50 years ago, NASA’s Apollo 15 mission paved the way towards our understanding of the Moon’s history with some amazing discoveries.
On 26 July 1971 David Scott, Alfred Worden and James Irwin launched atop a Saturn V rocket for the fourth mission to the Moon, Apollo 15. Alongside their usual experiments, they carried the Lunar Roving Vehicle (more commonly referred to as a ‘Moon Buggy’) which allowed them to travel further than any Apollo mission before. The Moon rock they brought back has helped us to develop the origin story of the Moon and paved the way for its future exploration.
The Apollo 15 mission was unique in many ways. The main difference to previous missions being that, where before Apollo astronauts spent a maximum of just over nine hours exploring the Moon’s surface in at most two extravehicular activities (EVAs), or moonwalks as they’re more commonly known, the astronauts of Apollo 15 performed three moonwalks totalling 18 hours and 37 minutes and travelled an impressive 17 miles around the landing site. Throughout the three moonwalks, the astronauts performed numerous experiments ranging from investigating the Moon’s magnetic field to monitoring the solar wind. Scott even performed a live television demonstration of Galileo’s free fall experiment by dropping a hammer and a feather at the same time to show that they fell at the same rate when in a vacuum.
Apollo 15 Hammer-Feather Drop
Commander Scott held out a geologic hammer and a feather and dropped them at the same time. Because they were essentially in a vacuum, there was no air resistance and the feather fell at the same rate as the hammer, as Galileo had concluded hundreds of years before.
Discoveries in Moon Rock
What really set the Apollo 15 mission apart from its predecessors was the intense geological training the astronauts received prior to the mission. Although missions 11, 12 and 14 all receive geological training before lift-off to allow them to learn how to take lunar samples, Apollo 15 was the first mission to focus on geological fieldwork and determining which lunar samples would be the most beneficial to bring home.
The first moonwalk of the mission was along the Elbow crater where astronauts Scott and Irwin collected samples from around the crater to see what lunar material would have been ejected when the crater was formed. It was during the second EVA that the most important discovery was made, when Commander Scott spotted a white rock on the Moon’s surface that reflected the Sun’s light. It was identified as plagioclase feldspar, more commonly known as anorthosite, and was one of the components of the Moon’s early crust. Geologists in Mission Control dubbed the sample the “Genesis rock” as it dates back over 4 billion years to the origin of the Moon and the Earth. During the same moonwalk the astronauts discovered olivine, a mineral formed in the Moon’s magma, suggesting that the Moon might not have been as cold and desolate and we see today.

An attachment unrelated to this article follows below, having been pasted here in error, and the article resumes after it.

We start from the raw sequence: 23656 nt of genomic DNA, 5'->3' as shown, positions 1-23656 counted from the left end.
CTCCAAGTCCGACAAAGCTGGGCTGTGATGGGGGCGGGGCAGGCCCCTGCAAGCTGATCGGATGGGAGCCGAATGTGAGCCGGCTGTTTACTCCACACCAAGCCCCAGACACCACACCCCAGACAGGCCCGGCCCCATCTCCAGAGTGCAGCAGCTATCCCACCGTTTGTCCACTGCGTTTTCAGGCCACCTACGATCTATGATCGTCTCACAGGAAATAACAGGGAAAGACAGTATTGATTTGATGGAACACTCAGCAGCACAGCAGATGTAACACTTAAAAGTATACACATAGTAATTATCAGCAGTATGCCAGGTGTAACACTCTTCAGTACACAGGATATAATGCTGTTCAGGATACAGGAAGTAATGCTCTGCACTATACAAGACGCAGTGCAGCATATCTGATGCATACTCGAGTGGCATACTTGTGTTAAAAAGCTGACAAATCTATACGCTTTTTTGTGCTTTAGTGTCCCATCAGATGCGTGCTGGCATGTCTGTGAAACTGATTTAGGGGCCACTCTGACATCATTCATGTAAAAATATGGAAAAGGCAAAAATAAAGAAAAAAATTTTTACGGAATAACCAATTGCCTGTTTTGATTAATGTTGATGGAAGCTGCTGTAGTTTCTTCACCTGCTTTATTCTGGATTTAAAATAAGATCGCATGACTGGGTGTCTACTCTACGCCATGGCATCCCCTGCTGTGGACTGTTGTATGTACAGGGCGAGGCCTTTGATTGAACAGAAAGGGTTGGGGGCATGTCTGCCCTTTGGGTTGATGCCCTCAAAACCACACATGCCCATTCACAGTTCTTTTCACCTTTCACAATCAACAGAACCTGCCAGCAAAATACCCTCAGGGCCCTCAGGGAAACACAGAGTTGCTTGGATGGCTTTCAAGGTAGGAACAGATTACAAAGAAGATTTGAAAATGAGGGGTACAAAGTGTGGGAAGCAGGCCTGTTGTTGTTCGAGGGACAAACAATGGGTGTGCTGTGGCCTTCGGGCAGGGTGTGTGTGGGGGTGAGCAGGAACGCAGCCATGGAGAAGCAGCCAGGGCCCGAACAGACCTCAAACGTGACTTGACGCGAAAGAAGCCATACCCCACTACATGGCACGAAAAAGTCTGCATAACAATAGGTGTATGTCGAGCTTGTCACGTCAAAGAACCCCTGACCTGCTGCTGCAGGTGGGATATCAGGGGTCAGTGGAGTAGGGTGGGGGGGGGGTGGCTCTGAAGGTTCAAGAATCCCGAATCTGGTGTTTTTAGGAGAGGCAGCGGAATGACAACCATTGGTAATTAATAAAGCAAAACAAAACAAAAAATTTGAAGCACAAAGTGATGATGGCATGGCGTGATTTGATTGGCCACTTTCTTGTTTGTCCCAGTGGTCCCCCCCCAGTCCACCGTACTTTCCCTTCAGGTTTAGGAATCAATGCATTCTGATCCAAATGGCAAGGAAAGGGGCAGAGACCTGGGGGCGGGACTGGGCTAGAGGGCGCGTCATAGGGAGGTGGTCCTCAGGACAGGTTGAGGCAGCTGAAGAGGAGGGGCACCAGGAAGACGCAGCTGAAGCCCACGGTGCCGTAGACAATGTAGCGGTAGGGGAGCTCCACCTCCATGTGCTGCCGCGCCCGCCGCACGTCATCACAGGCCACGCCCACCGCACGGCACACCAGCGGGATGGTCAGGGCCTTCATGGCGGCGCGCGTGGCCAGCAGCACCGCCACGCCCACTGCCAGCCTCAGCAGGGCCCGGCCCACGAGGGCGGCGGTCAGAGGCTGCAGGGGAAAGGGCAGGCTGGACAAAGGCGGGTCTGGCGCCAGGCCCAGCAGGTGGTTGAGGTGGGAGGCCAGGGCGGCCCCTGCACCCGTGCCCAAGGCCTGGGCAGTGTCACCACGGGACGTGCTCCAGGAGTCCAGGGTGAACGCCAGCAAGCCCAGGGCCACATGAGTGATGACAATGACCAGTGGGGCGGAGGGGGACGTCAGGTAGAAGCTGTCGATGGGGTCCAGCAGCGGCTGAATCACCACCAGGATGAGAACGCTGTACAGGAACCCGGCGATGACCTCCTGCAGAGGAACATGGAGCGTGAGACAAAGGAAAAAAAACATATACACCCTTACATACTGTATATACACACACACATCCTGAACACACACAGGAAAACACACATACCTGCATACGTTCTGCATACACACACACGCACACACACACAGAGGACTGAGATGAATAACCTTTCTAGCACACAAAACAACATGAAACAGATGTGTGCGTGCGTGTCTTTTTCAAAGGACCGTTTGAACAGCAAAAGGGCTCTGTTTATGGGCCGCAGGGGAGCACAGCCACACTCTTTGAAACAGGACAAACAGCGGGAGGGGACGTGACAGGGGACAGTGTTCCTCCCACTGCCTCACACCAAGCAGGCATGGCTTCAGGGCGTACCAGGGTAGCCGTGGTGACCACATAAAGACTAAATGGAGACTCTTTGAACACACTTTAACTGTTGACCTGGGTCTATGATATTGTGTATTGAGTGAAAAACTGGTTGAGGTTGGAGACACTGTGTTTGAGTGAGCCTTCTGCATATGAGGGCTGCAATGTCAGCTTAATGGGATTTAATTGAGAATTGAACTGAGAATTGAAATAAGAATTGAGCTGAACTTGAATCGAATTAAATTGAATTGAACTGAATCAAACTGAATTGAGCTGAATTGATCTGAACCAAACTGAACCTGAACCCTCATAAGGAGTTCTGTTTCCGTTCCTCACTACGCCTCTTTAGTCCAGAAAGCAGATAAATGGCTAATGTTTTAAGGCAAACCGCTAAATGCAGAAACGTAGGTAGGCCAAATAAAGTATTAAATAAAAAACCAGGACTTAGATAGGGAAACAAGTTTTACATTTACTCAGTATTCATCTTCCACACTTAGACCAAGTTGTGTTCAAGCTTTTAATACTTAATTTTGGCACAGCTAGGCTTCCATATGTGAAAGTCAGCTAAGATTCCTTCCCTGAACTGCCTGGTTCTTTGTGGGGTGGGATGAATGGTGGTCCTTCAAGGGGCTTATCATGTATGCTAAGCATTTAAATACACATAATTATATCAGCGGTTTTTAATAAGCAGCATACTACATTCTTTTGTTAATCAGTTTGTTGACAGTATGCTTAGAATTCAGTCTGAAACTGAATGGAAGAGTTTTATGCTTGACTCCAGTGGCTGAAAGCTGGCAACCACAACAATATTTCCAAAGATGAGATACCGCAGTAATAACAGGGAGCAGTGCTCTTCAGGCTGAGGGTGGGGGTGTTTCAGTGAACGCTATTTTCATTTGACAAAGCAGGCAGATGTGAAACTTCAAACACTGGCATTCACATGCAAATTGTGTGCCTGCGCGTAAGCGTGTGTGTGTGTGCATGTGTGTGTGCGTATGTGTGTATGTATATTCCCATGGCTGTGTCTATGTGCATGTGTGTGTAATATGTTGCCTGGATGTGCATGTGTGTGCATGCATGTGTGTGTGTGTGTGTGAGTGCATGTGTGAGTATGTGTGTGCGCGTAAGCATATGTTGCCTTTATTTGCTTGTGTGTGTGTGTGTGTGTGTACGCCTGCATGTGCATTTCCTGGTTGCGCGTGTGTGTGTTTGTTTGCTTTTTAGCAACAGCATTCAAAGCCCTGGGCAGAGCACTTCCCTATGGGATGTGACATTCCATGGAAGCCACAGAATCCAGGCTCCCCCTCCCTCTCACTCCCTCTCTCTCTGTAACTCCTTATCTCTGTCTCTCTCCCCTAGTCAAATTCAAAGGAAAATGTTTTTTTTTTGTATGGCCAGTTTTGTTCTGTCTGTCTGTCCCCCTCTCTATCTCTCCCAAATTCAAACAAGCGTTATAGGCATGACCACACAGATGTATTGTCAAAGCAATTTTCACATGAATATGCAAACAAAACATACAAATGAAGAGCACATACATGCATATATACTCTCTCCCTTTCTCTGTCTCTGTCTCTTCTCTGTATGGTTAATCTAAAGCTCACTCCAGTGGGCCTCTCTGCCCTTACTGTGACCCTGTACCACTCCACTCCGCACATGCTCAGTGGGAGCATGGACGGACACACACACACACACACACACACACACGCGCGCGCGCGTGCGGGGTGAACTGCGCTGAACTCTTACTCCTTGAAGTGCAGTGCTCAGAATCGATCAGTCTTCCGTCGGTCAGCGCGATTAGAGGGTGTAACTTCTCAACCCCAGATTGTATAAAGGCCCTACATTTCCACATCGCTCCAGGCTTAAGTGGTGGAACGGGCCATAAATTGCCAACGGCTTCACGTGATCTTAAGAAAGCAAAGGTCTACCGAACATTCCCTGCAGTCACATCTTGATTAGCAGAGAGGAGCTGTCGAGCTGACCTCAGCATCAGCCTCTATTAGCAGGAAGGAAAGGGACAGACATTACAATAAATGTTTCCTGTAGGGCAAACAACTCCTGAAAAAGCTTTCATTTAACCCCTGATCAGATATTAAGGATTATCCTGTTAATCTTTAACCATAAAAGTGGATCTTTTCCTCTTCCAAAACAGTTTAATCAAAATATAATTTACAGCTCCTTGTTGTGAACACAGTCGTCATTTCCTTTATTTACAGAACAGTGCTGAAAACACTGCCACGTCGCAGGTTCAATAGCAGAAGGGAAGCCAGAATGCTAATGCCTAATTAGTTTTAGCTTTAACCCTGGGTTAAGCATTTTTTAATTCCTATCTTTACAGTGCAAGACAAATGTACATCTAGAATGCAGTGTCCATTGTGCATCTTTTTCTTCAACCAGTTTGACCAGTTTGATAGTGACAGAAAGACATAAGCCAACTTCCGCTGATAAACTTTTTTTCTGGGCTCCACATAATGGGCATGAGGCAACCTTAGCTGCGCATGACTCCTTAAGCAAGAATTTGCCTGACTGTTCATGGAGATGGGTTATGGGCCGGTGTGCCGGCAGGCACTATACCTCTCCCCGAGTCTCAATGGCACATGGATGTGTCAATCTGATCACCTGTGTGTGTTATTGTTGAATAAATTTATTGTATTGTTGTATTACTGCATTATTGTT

Paving the Way for Future Exploration
The Apollo 15 mission showcased just what lunar secrets geological training can unlock and provided evidence for many theories about the Moon’s origin.
Ultimately, the success of the Apollo 15 mission, the Lunar Roving Vehicle, and the geological finds paved the way for the success of Apollo missions 16 and 17 which saw the astronauts travelling further across the Moon’s surface and making more extraordinary discoveries.
During Apollo 16 and 17, the astronauts made many more discoveries which changed our idea of what the Moon is made of. One of the most important was when Harrison Schmitt retrieved a sample of orange soil from Shorty Crater. Orange soil is made up of globules of black and orange glass which form on Earth during volcanic events, providing evidence of the Moon’s volcanic past.
You can see one of the Moon rocks brought back by the Apollo 17 mission in the National Space Centre’s Rocket Tower, some of the last to be brought back from the Moon by human hands!
A Mission of Firsts
Although not the first mission to the Moon, Apollo 15 was a mission full of firsts. The first to drive a vehicle on the Moon, the first to perform an EVA outside of Earth’s orbit, and the first to put a focus on geological training. These firsts helped to advance our knowledge of the Moon and provide vital lessons for future missions. On the 50th anniversary we should remember these discoveries and the revelations they have given us about our own special satellite.
About the author: Eleanor Morton graduated from the University of Leicester with a Masters in Physics. She is an aspiring science writer and can be found on Twitter @ElMortonSci.